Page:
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Tabor College in 1875 as depicted in a Fremont County atlas. The school was situated just north of the town's central park on land donated by the Gaston family. The recently completed Congregational church was seen as the heart of the community and school and was frequently used for civic programs and performances.
During its first decade Tabor’s growth was described as slow but steady, largely governed by settlement in the surrounding Fremont and Mills counties, but notable cultural and commercial strides made after the Civil War years put the young town on the map: Tabor College was officially opened in 1866 with a three-story brick building erected in 1869 to house the school rooms and a dormitory; the town was incorporated on December 10, 1868, with George Gaston elected as mayor and ground was broken in 1872 for the new Congregational Church, a brick edifice designed to hold 1000 worshippers. Other civic milestones included construction in 1876 of a new two-story public school on Center Street and the debut of the Nonconformist in 1879, the town’s first successful newspaper. By 1875 the population, not including college students, was 195 men, women and children.
The 1890s saw another spurt in Tabor’s growth when a standard-gauge railroad was constructed connecting the town with the Burlington Line in the town of Malvern, nine miles northeast. The Tabor and Northern was a commercial boost for farmers, merchants and Tabor College, making it easier to recruit students from outside the local area. As a new century dawned, Tabor’s citizens supported a long list of civic improvements reflecting their commitment and pride: there was the construction of the first sewer system in 1906; installation of an electrical lighting system which replaced coal oil street lamps in 1909; a new brick high school in 1918; a volunteer fire department in 1925; and on September 9, 1932, a movie theater on Main Street. Tabor’s self-sufficiency was reflected in its business district during the early decades of the 20th century; the town was home to resident doctors and dentists, banks, grocery, clothing and hardware stores, lumber yards, jewelers, barber shops, liveries and later, auto repair facilities and gas stations. The population of the town peaked in the early 1920s with the census recording 1,186 souls in residence.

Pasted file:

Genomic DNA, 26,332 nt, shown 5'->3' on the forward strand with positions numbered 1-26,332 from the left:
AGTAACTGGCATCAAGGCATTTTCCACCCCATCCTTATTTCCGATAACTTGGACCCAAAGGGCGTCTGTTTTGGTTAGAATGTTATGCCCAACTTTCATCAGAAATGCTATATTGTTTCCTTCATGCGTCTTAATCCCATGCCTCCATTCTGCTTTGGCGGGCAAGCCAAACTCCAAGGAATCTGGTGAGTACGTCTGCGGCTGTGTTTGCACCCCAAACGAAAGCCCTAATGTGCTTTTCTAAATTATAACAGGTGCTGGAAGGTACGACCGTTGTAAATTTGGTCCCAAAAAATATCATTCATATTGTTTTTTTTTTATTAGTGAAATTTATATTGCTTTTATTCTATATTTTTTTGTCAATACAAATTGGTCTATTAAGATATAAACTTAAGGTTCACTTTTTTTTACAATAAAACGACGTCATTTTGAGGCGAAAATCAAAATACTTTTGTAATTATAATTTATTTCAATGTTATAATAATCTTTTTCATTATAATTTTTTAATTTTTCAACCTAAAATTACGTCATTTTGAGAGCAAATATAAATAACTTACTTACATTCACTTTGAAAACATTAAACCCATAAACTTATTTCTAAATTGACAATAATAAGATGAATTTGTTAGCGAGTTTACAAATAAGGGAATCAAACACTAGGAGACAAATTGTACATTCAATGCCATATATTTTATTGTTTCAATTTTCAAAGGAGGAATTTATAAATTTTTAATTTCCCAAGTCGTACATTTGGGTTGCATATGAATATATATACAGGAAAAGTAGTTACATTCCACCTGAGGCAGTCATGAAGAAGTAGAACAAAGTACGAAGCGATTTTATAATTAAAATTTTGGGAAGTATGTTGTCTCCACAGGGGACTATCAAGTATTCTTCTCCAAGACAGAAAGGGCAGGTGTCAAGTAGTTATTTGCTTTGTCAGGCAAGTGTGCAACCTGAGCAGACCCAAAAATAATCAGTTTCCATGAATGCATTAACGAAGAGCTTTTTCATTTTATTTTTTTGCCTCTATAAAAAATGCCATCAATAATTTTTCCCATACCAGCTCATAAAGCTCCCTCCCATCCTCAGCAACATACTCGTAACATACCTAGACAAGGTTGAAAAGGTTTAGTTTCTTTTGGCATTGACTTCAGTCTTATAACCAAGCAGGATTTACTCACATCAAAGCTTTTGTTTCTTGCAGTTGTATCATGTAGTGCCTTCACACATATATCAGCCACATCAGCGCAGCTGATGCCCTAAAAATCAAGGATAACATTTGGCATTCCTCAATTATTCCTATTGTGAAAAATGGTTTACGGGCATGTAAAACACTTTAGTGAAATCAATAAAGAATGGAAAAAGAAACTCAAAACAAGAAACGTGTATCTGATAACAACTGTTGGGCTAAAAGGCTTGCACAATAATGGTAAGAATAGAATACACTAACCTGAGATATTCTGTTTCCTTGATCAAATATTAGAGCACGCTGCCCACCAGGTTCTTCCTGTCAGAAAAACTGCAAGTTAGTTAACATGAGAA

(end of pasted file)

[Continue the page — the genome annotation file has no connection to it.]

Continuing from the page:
Tabor's main street, looking south, around 1910. Although planned years earlier, paving of city streets would not commence until 1919.
As in all communities there have been challenging times and those who call Tabor home have weathered economic downturns, natural disasters and the sacrifices borne by loved ones those who answered their nation’s call during times of war. But Tabor continues to thrive—its people are justifiably proud of their accomplishments and are confidently meeting the future with an optimistic spirit.